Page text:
Accordingly, in step S21, the communication speed setting unit determines whether the reconfiguration of the serial bus has been executed. If it has, then in step S22 the communication speed setting unit 32 requests the serial bus controller 35 to set the maximum transmission speed at which transmission can be performed, e.g., S400. Otherwise, the routine proceeds to step S23, where the communication speed setting unit 32 reads from storage unit 34 a stored transmission speed corresponding to the target recipient device. This stored speed is a speed previously determined at which data transmission to the target recipient device can be performed. Speed setting unit 32 then requests the serial bus controller 35 to set the read transmission speed.
With the transmission speed thus set in accordance with either the stored transmission speed for the target recipient device or the maximum transmission speed of the transmitting node, the routine proceeds to step S24 where an asynchronous data packet is transmitted at the set speed. Steps S24 to S27 are the same as steps S12 to S15 of FIG. 17, and thus a description thereof is omitted. In step S25, if it has been determined that an acknowledge-packet has been received, the process proceeds to step S28. In step S28, the ACK-detecting unit 33 transmits, to the communication speed setting unit 34, a message requesting the communication speed setting unit 34 to store (or re-store) an entry for the recipient device that received the asynchronous data packet, and its transmission speed, i.e., the speed of the packet that was acknowledged. Thus, the stored speed is the speed at which data should be subsequently transmitted to the recipient device, and represents the maximum suitable speed for the subsequent transmission. This completes the process for the target recipient device, at which point asynchronous and/or isochronous data packets can be transmitted to the target recipient at the determined speed, or the routine can be repeated for another target recipient device.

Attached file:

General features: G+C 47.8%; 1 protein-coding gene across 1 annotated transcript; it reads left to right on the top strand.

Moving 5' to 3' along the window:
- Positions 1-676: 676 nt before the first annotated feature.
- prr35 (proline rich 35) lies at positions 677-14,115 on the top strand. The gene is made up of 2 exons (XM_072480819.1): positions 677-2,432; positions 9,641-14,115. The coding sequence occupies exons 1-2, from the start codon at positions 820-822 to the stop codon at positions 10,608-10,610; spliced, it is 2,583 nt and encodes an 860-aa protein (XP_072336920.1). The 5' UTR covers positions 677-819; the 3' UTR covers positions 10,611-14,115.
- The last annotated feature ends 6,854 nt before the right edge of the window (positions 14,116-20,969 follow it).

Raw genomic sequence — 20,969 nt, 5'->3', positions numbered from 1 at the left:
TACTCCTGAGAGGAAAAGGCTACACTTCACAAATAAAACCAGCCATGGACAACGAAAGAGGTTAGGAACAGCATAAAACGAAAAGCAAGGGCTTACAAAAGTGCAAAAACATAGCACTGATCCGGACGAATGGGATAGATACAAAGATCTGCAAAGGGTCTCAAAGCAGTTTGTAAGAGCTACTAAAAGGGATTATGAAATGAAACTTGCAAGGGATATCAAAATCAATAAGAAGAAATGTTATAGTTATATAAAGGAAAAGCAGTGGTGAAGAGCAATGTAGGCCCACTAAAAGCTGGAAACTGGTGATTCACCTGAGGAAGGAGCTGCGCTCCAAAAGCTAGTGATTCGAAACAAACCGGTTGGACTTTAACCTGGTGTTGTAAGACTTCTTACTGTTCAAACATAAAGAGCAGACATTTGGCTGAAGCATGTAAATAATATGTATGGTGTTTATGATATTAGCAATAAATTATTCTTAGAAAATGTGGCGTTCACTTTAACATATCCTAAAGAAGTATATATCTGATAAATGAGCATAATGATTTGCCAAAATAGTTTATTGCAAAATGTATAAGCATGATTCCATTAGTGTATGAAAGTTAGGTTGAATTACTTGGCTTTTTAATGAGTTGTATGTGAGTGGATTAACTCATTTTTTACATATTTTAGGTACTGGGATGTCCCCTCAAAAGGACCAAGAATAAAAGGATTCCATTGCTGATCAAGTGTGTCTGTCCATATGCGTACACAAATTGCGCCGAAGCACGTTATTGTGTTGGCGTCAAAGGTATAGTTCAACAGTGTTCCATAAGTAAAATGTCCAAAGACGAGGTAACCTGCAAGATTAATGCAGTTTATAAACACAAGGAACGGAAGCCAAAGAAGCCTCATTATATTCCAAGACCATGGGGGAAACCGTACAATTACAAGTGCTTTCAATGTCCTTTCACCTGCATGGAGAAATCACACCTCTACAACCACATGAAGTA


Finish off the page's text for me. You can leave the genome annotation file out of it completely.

As described above, by determining and storing a maximum transmission speed for an apparatus at a receiving end, a node such as the digital VTR 3 can transmit data to the apparatus rapidly at the maximum transmission speed at which data transmission can be performed. Thus, there is no need to employ a bus manager entity to determine optimum speeds for each node and to transmit such information to each node every time a bus reconfiguration occurs.
As stated earlier, the methods of FIGS. 17 and 18 establish the maximum transmission speeds for respective recipient devices by transmitting an asynchronous packet and receiving an acknowledgement. If isochronous data is to be subsequently transmitted to the recipient device, the same maximum speed information is preferably used for the isochronous transmission.
In the case where a node such as the digital VTR 3 is connected between two or more devices (e.g., the MD deck 5 and the server 8 shown in FIG. 19) and controls isochronous data communication between those devices, the above-described methods of the present invention are also applicable. For instance, the digital VTR may check and compare maximum asynchronous data communication speeds enabling satisfactory transmission for the two apparatuses. This can be accomplished by means of the digital VTR transmitting data asynchronously to one device at a time as in the method of FIG. 17 to determine a maximum transmission speed to each device. The digital VTR may then send each of the two devices a message indicating what speed should be set when transmitting to the other device.